In this article, we used GPS observation data from seven permanent stations: KATO, KLOB, LELO, TARG, WODZ, ZYWI and KRAW. The maximum difference between elevations of these stations is 145 m. Their equipment was homogeneous. Every sample of the GPSSTS is the solution of chosen baseline for a 3-hour session which was shifted every 30 min. The solutions of baselines were computed in the Lc mode (Yong-Hui at al., 2004), with a elevation cut-off angle established at 12[degrees]. In Fig. 1a, the draft of the explored network is plotted. In Fig. 1b, the draft of the studied baselines, placed according to their directions, is plotted. In Fig. 1b, we translated all the baselines into one common point. To compute the baseline solutions we used the broadcast and precise ephemeris. In this manner, during a week time, we were able to generate the 337 samples of the GPSSTS.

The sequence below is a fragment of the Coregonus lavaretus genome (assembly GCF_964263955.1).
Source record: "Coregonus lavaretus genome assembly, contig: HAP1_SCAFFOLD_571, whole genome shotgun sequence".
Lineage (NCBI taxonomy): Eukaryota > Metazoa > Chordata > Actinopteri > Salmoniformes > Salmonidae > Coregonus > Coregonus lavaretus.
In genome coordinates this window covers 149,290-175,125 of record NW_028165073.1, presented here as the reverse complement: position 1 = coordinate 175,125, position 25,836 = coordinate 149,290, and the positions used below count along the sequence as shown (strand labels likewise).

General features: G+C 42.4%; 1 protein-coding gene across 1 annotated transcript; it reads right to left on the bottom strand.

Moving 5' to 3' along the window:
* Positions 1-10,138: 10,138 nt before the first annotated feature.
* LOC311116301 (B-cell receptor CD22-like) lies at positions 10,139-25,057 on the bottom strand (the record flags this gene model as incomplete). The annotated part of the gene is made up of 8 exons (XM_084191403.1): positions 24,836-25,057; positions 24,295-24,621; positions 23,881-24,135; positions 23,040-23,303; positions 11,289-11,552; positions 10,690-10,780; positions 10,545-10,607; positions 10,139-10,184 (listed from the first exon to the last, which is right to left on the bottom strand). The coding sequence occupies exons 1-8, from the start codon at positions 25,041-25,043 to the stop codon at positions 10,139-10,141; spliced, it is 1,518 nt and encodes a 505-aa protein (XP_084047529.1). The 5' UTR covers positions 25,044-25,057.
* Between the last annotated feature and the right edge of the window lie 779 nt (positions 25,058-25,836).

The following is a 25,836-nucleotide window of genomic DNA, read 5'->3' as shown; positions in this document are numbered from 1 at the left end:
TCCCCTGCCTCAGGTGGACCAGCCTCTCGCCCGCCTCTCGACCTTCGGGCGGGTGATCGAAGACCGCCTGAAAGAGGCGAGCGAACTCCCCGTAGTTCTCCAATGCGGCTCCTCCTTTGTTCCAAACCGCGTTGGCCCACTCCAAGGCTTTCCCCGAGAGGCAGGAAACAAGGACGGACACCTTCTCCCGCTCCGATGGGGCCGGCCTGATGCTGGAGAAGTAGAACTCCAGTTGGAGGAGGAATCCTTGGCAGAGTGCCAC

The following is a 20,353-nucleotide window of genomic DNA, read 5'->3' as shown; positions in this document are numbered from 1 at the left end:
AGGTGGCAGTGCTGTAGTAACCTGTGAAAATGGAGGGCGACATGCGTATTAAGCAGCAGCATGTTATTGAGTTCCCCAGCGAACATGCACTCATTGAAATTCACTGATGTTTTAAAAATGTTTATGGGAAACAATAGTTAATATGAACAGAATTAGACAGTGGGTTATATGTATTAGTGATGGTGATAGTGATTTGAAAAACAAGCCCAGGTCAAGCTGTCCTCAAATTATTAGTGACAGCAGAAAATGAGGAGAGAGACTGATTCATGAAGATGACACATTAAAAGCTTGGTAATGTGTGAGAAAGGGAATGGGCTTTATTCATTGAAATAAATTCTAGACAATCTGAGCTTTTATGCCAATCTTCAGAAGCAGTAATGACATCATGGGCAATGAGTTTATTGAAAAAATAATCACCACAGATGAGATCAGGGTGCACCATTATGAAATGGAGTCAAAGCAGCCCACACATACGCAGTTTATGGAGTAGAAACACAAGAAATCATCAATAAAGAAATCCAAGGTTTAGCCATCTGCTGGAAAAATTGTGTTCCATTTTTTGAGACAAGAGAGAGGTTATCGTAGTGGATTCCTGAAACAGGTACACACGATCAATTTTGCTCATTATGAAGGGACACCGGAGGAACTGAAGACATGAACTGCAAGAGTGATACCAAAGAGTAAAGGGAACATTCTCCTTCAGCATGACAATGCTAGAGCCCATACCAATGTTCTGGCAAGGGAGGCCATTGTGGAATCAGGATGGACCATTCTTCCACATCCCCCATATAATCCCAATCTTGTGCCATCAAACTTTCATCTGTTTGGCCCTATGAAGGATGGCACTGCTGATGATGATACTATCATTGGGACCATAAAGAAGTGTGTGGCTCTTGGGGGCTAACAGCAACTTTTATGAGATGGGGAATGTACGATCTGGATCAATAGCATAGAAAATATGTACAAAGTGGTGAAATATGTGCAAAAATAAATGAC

In Table 1, there are the characteristics of generated GPSSTS. Some of the chosen sessions were not resolved, so we had breaks in the GPSSTS. This feature is showed in Tab.1 by the parameter called average efficiency, which is computed as a percentage rate of the number of solutions we reached to the number of all computed sessions. Because the spectral analysis we used in this research required equidistant sampling data, we completed these places in the GPSSTS. To eliminate impulse noise in the GPSSTS we used a median smoothing filter (Stranneby, 2004).
3. THE RESEARCH METHODOLOGY AND THE RESULTS
3.1. ANALYSIS IN THE TIME DOMAIN